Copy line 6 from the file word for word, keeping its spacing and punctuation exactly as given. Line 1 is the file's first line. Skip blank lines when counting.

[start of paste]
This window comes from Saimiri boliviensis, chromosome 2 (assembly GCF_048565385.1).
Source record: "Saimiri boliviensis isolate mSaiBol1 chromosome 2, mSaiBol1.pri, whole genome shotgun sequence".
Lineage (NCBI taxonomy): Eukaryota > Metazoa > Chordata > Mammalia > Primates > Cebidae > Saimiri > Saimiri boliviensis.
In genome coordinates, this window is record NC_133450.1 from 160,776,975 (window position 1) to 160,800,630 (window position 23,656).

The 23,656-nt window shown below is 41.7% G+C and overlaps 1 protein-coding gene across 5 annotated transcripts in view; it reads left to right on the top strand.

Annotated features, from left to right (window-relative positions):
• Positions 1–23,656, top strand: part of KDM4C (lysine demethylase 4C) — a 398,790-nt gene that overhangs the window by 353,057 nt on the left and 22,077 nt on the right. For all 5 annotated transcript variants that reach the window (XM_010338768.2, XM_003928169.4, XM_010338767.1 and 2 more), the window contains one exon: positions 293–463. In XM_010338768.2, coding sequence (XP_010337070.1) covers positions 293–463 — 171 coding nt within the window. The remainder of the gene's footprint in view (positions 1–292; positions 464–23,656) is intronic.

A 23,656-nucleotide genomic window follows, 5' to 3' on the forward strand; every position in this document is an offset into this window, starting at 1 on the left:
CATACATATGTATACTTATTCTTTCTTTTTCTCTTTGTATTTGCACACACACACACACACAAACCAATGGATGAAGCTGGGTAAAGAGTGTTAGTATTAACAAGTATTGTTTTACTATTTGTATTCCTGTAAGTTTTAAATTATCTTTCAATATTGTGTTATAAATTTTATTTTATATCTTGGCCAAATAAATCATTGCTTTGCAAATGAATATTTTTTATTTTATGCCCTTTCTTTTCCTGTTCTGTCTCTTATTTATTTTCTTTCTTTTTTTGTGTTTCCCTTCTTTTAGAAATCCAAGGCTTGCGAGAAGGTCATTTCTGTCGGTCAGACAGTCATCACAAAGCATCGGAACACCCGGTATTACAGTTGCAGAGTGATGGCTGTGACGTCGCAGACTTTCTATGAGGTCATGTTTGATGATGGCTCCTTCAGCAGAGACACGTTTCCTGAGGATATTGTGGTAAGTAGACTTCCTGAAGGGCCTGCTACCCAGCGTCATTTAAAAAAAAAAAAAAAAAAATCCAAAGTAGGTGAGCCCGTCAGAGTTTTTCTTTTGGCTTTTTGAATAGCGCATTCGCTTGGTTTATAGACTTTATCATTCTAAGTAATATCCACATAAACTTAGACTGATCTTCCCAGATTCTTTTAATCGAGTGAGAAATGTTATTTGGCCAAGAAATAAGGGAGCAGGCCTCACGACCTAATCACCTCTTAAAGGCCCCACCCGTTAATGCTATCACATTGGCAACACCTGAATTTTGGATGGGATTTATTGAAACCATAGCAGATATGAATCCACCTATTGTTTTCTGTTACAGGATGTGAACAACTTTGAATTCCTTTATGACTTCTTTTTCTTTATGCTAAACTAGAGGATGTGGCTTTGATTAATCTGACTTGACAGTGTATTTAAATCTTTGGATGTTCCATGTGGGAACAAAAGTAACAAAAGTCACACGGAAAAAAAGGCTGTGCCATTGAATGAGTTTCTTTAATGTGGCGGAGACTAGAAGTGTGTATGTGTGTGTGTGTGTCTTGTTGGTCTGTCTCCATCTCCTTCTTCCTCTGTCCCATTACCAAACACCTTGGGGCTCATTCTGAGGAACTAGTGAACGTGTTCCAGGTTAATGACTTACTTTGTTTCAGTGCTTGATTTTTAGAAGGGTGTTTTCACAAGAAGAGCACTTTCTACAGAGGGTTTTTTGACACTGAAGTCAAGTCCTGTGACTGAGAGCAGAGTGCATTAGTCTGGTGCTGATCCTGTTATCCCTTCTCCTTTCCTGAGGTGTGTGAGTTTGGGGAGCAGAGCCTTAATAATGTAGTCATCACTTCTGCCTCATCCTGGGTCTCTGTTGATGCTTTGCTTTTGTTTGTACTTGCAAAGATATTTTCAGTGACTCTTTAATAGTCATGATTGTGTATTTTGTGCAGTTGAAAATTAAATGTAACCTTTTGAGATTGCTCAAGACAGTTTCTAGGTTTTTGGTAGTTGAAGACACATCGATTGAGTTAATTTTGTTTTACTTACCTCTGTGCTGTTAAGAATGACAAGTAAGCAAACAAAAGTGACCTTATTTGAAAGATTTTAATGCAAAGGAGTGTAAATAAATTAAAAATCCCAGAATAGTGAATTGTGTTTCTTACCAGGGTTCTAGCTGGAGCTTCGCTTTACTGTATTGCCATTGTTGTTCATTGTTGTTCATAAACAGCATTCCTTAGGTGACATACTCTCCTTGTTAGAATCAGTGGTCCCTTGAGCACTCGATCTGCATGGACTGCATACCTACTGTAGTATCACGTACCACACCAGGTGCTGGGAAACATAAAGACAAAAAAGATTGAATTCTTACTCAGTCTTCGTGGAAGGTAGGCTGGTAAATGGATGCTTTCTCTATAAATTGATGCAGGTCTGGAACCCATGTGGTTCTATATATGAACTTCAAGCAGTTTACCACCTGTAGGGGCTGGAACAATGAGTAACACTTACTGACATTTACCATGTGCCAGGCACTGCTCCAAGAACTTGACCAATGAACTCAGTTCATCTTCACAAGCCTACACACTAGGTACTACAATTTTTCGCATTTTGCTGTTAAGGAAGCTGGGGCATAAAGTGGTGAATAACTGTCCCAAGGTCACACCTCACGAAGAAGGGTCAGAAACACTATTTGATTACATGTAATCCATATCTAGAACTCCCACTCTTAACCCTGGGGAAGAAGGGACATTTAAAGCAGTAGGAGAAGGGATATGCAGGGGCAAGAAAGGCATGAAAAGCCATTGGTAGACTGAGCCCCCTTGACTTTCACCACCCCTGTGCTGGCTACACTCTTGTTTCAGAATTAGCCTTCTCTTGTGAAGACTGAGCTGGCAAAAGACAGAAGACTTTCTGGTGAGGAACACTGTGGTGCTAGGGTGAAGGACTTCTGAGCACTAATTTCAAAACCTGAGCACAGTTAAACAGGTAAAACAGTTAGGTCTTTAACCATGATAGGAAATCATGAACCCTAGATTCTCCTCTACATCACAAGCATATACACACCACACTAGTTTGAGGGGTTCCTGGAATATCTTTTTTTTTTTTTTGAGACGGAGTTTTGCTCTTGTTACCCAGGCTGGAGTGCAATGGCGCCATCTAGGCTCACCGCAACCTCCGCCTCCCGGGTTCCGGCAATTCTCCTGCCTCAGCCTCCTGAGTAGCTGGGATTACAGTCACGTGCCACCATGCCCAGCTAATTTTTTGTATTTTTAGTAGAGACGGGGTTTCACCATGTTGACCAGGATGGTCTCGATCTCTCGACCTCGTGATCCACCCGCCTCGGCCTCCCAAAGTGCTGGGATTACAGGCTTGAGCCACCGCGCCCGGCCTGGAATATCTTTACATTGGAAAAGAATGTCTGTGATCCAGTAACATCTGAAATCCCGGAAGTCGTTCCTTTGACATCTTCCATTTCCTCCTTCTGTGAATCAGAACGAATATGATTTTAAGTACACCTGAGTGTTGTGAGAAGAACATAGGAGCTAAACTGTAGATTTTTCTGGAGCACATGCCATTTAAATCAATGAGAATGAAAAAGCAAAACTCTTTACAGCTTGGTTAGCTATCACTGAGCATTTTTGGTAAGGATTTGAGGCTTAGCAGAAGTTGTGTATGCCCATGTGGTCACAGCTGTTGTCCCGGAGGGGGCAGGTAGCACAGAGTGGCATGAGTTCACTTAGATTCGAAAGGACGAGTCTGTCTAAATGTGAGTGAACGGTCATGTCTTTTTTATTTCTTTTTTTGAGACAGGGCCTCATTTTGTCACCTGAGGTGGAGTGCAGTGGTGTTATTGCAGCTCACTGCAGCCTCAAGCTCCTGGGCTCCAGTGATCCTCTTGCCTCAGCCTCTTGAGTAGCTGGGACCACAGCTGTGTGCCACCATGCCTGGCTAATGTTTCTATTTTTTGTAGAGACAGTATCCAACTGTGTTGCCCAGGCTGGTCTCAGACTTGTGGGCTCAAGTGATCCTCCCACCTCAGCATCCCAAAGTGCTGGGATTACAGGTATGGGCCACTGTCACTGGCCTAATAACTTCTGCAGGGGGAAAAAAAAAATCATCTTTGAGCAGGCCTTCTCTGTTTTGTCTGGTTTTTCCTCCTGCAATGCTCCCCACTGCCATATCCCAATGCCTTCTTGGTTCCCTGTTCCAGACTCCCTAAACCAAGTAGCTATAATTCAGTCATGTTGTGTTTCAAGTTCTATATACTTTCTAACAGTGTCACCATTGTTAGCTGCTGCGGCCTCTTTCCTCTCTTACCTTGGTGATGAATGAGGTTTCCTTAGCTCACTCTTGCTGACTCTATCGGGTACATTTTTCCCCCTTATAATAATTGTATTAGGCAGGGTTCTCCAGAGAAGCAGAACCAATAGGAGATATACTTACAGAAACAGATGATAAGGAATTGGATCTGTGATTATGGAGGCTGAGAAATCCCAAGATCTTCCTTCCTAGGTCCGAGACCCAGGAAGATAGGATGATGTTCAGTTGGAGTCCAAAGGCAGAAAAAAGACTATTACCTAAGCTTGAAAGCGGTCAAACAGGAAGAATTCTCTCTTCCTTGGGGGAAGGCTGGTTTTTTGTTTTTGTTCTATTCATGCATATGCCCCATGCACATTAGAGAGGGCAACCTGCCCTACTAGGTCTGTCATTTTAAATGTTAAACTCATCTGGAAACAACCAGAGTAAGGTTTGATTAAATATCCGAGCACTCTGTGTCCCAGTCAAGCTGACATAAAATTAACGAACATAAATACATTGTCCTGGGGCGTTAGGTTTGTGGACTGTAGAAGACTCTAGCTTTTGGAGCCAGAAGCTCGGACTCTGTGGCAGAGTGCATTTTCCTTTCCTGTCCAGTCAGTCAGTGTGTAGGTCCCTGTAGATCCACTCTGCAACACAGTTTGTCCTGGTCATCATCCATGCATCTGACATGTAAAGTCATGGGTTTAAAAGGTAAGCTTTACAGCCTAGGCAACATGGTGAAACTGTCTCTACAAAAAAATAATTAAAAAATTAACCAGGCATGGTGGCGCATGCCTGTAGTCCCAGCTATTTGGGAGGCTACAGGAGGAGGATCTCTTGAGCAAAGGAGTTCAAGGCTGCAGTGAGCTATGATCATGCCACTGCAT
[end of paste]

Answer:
Annotated features, from left to right (window-relative positions):